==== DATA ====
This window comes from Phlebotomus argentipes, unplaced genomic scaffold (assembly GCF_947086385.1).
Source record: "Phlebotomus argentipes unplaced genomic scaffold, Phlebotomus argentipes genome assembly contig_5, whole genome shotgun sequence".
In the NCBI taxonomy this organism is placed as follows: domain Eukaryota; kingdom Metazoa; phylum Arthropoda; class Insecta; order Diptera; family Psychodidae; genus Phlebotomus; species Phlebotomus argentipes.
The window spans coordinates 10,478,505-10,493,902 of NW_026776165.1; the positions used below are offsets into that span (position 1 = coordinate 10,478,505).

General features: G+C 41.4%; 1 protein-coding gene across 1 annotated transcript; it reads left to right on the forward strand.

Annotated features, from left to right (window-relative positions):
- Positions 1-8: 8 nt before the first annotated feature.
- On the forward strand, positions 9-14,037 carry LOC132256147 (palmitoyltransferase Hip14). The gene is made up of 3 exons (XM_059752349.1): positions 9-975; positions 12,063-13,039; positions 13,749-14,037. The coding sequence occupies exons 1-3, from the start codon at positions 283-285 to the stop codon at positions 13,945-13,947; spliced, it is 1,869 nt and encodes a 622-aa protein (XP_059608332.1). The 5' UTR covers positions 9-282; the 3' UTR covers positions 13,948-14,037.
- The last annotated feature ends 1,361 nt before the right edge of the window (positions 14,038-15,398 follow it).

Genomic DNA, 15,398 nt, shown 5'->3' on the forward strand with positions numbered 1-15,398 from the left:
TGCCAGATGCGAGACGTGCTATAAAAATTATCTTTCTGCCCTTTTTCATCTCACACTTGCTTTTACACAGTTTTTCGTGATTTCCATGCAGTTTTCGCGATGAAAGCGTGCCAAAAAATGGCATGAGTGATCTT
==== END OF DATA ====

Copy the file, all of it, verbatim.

This window comes from Phlebotomus argentipes, unplaced genomic scaffold (assembly GCF_947086385.1).
Source record: "Phlebotomus argentipes unplaced genomic scaffold, Phlebotomus argentipes genome assembly contig_5, whole genome shotgun sequence".
In the NCBI taxonomy this organism is placed as follows: domain Eukaryota; kingdom Metazoa; phylum Arthropoda; class Insecta; order Diptera; family Psychodidae; genus Phlebotomus; species Phlebotomus argentipes.
The window spans coordinates 10,478,505-10,493,902 of NW_026776165.1; the positions used below are offsets into that span (position 1 = coordinate 10,478,505).

General features: G+C 41.4%; 1 protein-coding gene across 1 annotated transcript; it reads left to right on the forward strand.

Annotated features, from left to right (window-relative positions):
- Positions 1-8: 8 nt before the first annotated feature.
- On the forward strand, positions 9-14,037 carry LOC132256147 (palmitoyltransferase Hip14). The gene is made up of 3 exons (XM_059752349.1): positions 9-975; positions 12,063-13,039; positions 13,749-14,037. The coding sequence occupies exons 1-3, from the start codon at positions 283-285 to the stop codon at positions 13,945-13,947; spliced, it is 1,869 nt and encodes a 622-aa protein (XP_059608332.1). The 5' UTR covers positions 9-282; the 3' UTR covers positions 13,948-14,037.
- The last annotated feature ends 1,361 nt before the right edge of the window (positions 14,038-15,398 follow it).

Genomic DNA, 15,398 nt, shown 5'->3' on the forward strand with positions numbered 1-15,398 from the left:
TGCCAGATGCGAGACGTGCTATAAAAATTATCTTTCTGCCCTTTTTCATCTCACACTTGCTTTTACACAGTTTTTCGTGATTTCCATGCAGTTTTCGCGATGAAAGCGTGCCAAAAAATGGCATGAGTGATCTT